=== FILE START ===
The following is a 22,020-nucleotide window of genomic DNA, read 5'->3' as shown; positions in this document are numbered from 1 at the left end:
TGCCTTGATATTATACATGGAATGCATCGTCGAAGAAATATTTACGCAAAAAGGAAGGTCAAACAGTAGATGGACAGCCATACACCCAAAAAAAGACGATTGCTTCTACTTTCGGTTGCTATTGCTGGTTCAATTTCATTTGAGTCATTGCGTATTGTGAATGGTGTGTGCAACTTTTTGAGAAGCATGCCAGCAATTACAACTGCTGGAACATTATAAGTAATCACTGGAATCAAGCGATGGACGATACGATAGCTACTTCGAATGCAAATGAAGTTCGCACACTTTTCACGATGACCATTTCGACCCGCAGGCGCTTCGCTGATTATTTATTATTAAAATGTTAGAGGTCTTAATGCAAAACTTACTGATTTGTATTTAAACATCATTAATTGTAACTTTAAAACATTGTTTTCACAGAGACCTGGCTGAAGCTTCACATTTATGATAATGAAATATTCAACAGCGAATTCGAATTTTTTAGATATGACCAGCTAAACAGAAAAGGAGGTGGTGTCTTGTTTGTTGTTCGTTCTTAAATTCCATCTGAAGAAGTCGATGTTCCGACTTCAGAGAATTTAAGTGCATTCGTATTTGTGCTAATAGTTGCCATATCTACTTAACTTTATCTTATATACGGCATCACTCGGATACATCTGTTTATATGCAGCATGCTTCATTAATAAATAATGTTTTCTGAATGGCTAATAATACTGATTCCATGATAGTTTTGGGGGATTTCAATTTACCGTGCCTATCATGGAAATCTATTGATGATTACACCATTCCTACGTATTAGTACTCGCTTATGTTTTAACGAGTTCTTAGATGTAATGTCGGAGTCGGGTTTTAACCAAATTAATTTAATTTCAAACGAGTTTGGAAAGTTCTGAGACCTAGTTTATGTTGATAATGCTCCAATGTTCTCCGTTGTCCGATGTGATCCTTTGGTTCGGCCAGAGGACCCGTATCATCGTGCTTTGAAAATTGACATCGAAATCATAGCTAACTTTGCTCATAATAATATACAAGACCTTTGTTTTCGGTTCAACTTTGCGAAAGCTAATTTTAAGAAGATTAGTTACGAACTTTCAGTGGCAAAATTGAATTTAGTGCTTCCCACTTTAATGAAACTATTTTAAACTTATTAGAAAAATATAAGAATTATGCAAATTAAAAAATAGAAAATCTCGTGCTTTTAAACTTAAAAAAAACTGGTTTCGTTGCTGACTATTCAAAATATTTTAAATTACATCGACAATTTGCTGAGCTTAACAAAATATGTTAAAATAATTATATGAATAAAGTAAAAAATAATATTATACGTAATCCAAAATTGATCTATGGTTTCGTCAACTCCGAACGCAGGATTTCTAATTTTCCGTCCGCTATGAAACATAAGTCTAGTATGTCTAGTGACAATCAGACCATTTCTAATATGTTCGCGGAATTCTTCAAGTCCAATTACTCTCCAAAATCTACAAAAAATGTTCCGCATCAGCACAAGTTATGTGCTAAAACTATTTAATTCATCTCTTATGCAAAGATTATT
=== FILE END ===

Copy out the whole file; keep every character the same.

The following is a 22,020-nucleotide window of genomic DNA, read 5'->3' as shown; positions in this document are numbered from 1 at the left end:
TGCCTTGATATTATACATGGAATGCATCGTCGAAGAAATATTTACGCAAAAAGGAAGGTCAAACAGTAGATGGACAGCCATACACCCAAAAAAAGACGATTGCTTCTACTTTCGGTTGCTATTGCTGGTTCAATTTCATTTGAGTCATTGCGTATTGTGAATGGTGTGTGCAACTTTTTGAGAAGCATGCCAGCAATTACAACTGCTGGAACATTATAAGTAATCACTGGAATCAAGCGATGGACGATACGATAGCTACTTCGAATGCAAATGAAGTTCGCACACTTTTCACGATGACCATTTCGACCCGCAGGCGCTTCGCTGATTATTTATTATTAAAATGTTAGAGGTCTTAATGCAAAACTTACTGATTTGTATTTAAACATCATTAATTGTAACTTTAAAACATTGTTTTCACAGAGACCTGGCTGAAGCTTCACATTTATGATAATGAAATATTCAACAGCGAATTCGAATTTTTTAGATATGACCAGCTAAACAGAAAAGGAGGTGGTGTCTTGTTTGTTGTTCGTTCTTAAATTCCATCTGAAGAAGTCGATGTTCCGACTTCAGAGAATTTAAGTGCATTCGTATTTGTGCTAATAGTTGCCATATCTACTTAACTTTATCTTATATACGGCATCACTCGGATACATCTGTTTATATGCAGCATGCTTCATTAATAAATAATGTTTTCTGAATGGCTAATAATACTGATTCCATGATAGTTTTGGGGGATTTCAATTTACCGTGCCTATCATGGAAATCTATTGATGATTACACCATTCCTACGTATTAGTACTCGCTTATGTTTTAACGAGTTCTTAGATGTAATGTCGGAGTCGGGTTTTAACCAAATTAATTTAATTTCAAACGAGTTTGGAAAGTTCTGAGACCTAGTTTATGTTGATAATGCTCCAATGTTCTCCGTTGTCCGATGTGATCCTTTGGTTCGGCCAGAGGACCCGTATCATCGTGCTTTGAAAATTGACATCGAAATCATAGCTAACTTTGCTCATAATAATATACAAGACCTTTGTTTTCGGTTCAACTTTGCGAAAGCTAATTTTAAGAAGATTAGTTACGAACTTTCAGTGGCAAAATTGAATTTAGTGCTTCCCACTTTAATGAAACTATTTTAAACTTATTAGAAAAATATAAGAATTATGCAAATTAAAAAATAGAAAATCTCGTGCTTTTAAACTTAAAAAAAACTGGTTTCGTTGCTGACTATTCAAAATATTTTAAATTACATCGACAATTTGCTGAGCTTAACAAAATATGTTAAAATAATTATATGAATAAAGTAAAAAATAATATTATACGTAATCCAAAATTGATCTATGGTTTCGTCAACTCCGAACGCAGGATTTCTAATTTTCCGTCCGCTATGAAACATAAGTCTAGTATGTCTAGTGACAATCAGACCATTTCTAATATGTTCGCGGAATTCTTCAAGTCCAATTACTCTCCAAAATCTACAAAAAATGTTCCGCATCAGCACAAGTTATGTGCTAAAACTATTTAATTCATCTCTTATGCAAAGATTATT